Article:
Medical Examiner: Tampa teen who collapsed, died at football practice had 102 degree temp

National
Hezekiah Walters

A medical examiner found a Tampa high school football player who died on Tuesday after collapsing at practice had a body temperature of 102 degrees at the time of his death.

Hezekiah Walters collapsed while running drills at Middleton High School on Tuesday. School officials say coaches immediately called 911. The 14-year-old was rushed to St. Joseph’s Hospital where he was pronounced dead.

The Hillsborough County Medical Examiner Department released its initial summary report on Walters on Thursday.

According to the report, Walters was running sprints and “ladder drills” for about 20 minutes with one water break. Around 3:45 p.m., the medical examiner says Walters started to “vomit then seizure.”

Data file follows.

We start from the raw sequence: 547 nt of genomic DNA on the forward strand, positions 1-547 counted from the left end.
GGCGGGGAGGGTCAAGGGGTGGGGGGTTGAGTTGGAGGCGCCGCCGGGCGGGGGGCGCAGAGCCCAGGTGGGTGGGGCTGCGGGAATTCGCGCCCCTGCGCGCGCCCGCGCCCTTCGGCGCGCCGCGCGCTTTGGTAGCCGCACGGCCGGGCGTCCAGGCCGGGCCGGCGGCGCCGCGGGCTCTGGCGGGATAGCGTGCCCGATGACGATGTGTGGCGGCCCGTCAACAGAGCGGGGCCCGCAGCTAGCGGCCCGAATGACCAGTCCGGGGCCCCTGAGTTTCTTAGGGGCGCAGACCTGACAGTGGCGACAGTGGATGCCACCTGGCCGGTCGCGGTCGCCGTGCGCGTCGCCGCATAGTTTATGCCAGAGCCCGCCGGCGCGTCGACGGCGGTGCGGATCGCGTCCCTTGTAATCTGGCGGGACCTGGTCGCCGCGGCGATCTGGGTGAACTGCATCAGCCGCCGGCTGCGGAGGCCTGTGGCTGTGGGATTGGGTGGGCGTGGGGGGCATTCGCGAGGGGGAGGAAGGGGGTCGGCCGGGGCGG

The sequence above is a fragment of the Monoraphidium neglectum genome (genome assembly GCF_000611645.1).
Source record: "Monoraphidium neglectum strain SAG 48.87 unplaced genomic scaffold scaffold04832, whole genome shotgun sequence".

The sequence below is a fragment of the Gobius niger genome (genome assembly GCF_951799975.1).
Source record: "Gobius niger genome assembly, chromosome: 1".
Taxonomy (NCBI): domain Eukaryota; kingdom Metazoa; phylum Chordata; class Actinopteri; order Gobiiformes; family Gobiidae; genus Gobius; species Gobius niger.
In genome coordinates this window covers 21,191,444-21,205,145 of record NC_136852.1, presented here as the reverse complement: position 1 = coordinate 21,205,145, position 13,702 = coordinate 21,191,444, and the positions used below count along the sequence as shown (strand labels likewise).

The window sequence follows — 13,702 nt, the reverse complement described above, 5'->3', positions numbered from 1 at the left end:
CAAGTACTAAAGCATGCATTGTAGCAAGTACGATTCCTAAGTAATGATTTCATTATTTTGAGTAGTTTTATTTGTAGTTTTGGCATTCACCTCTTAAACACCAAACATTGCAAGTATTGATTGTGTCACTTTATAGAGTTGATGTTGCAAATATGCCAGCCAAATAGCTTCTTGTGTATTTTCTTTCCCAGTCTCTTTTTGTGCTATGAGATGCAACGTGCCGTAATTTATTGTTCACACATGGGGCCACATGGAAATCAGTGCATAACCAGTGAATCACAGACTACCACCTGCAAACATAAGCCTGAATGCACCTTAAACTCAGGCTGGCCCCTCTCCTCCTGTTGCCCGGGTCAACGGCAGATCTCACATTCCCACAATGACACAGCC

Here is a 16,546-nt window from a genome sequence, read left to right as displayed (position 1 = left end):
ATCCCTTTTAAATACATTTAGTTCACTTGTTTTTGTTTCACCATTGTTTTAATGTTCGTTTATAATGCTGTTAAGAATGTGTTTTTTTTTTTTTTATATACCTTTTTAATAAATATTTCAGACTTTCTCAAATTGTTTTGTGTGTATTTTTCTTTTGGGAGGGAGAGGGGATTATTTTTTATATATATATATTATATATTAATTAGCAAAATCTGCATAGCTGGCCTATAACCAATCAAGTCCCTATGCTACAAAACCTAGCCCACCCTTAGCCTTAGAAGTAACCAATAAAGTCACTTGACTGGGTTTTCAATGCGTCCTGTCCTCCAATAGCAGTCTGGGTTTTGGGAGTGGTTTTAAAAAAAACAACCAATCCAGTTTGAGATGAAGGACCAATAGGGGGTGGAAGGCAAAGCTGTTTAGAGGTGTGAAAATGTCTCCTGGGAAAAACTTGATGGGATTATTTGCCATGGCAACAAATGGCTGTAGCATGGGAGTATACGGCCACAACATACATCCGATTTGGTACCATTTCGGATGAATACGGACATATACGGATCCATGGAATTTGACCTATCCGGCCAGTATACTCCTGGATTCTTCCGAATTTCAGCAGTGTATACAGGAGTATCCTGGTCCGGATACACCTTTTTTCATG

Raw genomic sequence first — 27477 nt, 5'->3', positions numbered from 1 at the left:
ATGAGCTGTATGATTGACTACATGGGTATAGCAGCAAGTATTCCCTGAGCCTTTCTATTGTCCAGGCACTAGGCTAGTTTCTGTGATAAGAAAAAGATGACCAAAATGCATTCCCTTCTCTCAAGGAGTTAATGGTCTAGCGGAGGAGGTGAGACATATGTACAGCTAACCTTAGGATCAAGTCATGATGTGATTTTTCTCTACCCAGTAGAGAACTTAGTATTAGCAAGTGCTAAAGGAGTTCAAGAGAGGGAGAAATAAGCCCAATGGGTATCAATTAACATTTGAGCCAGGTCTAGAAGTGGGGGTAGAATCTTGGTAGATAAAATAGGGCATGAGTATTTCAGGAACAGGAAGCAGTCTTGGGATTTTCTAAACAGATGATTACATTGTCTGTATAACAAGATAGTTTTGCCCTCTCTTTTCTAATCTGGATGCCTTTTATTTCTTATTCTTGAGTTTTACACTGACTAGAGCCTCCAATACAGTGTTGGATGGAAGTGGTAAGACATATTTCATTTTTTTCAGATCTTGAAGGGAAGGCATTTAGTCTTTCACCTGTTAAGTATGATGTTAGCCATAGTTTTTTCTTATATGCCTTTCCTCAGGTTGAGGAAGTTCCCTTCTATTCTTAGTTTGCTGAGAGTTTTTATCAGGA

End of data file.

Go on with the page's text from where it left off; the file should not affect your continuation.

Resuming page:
CPR was performed at the scene while waiting for Tampa Fire Rescue to arrive. The medical examiner report says Walters was in cardiac arrest and ventricular fibrillation when firefighters arrived. 

He was rushed to the hospital, where they noted he had a temperature of 102. Doctors worked to save him, but the medical examiner says the teen was pronounced dead at 5:05 p.m.

The report from medical examiners says Walters did not have any medical issues other than allergies.

Walters had just graduated from Franklin Middle School and was set to begin at Middleton High in the fall. A GoFundMe has been set up to help his family cover funeral costs.

Shortly after the boy’s death, Hillsborough County Public Schools ordered each school to stop conditioning and athletic activities until two specific requirements are met. Schools will have to direct every coach to review all safety procedures pertaining to athletic activities. They will also have to complete a review by school staff members of student records to ensure every student taking part in athletic activity is cleared to participate.

“High School Principals will confirm with the district once these steps are complete,” a spokesperson said. “These actions are both already required by longstanding district procedures, but we are bringing them back to the forefront. Our students’ safety is our top concern.”

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